Ways To Decrease Muscle Soreness

Muscle soreness can be minor, with a slight feeling of,…”Yeah, I worked out yesterday”,…to just plain excruciating. You know what I’m talking about, everyone’s done it from time to time, the “OMG, What did I do to myself, I don’t think I can go back to the gym for days.” Kind of muscle soreness. There are some simple things you can do that will decrease the likelihood that you’ll be sore after your next workout. Because let’s face it, who wants to go back to the gym when you feel like your body is one big muscle cramp.


Yeah, it sort of eats into the tiny amount of time you’ve set aside each day to workout. It feels like you’re wasting your time. But I always tell people, your muscles are like rubber bands. If you take a rubber band, put it in the freezer so it’s nice and cold, then stretch it – the rubber band breaks. But if you were to warm it up first, pulling at it slowly, then the rubber band will stretch to full capacity.


Especially if you’re first starting, or getting back into it after a lengthy hiatus, we all sometimes jump in with both feet – and then regret it the next morning. Work into a routine in steps. Start out with something that maybe feels a little easier, see how you do, and then increase it the next day. Just make sure your body is up to the challenge. I know that after a long break, I want to jump back into heavy lifts and lots of lunges,…and my body can do it. But the next day I nearly always regret it. So if you’ve been away from the weights for awhile, maybe just step in one toe at a time so-to-speak.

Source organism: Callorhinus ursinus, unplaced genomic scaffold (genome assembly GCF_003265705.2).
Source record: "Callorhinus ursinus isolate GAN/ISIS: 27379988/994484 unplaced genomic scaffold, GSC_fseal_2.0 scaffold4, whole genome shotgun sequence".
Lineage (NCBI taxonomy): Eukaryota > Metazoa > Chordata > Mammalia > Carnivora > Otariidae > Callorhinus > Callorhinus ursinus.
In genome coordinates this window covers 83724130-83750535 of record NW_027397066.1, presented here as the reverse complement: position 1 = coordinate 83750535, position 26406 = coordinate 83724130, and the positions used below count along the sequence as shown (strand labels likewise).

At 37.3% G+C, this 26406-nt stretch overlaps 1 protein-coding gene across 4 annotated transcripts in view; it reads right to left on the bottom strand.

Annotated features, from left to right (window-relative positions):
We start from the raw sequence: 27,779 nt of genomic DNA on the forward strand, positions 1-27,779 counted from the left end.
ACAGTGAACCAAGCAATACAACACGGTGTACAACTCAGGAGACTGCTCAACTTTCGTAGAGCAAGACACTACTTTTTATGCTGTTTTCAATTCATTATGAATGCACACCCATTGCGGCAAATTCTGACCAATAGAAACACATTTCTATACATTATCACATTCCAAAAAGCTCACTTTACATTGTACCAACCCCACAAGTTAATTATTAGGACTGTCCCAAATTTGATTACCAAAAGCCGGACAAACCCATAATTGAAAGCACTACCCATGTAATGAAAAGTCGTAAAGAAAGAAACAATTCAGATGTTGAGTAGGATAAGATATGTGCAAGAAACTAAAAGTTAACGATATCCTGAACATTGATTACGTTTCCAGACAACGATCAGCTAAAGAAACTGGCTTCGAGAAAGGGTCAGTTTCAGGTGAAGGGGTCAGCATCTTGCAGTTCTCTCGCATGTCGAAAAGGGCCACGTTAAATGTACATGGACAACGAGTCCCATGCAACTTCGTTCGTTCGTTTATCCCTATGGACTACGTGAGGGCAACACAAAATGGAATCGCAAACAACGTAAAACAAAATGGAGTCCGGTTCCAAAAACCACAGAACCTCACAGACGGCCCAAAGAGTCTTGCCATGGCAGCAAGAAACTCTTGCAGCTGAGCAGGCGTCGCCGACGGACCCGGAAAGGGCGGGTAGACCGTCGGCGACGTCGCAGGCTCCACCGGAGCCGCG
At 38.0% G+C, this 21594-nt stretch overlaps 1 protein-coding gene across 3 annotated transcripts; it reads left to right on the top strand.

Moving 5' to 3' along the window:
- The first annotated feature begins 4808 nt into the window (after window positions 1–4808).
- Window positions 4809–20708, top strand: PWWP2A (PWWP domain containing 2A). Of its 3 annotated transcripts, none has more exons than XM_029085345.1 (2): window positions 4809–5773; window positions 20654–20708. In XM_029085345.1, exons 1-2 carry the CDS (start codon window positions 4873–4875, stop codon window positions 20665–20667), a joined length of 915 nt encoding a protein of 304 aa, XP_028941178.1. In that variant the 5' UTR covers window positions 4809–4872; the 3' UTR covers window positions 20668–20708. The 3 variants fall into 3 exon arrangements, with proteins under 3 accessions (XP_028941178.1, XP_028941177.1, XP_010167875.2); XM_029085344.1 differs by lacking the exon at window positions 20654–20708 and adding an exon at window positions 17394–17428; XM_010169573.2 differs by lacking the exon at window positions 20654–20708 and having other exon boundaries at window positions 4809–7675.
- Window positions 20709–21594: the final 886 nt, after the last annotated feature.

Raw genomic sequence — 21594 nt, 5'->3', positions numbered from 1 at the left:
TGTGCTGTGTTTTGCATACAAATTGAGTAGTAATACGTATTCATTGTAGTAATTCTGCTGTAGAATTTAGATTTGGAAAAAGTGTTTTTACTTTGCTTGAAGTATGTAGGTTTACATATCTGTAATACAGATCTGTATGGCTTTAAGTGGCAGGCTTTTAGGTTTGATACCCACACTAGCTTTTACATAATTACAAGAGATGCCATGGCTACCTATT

Stretch yourself out immediately after every workout. Yes, it takes time, especially if you do it right. But it’s worth it. Stretching not only decreases muscle soreness, but it helps keep your muscles healthy. I’m a person who is diligent about my warm-ups but I sometimes cut my stretching short. So I get it – you’re done exercising, you just want to get on with your day. BUT, I’ve tried really hard to think of stretching as a treat, a massage almost. Just taking deep breaths, and trying to enjoy the simple task of easing out of my workout. Try to hold each stretch for at least 10 seconds, and make sure to feel the stretch the entire time, meaning, if the stretch sensation starts to abate, reach for a deeper stretch.


Water, water, water, water. Drink water. It’s not hard to carry around a water bottle, not only when you’re exercising, but also all day, every day. Just. Drink. Water.


Using a foam roller is essentially a more affordable way to give yourself a deep tissue massage. By slowing rolling over various areas of your body, you’ll help speed up the healing and recovery process after your workout.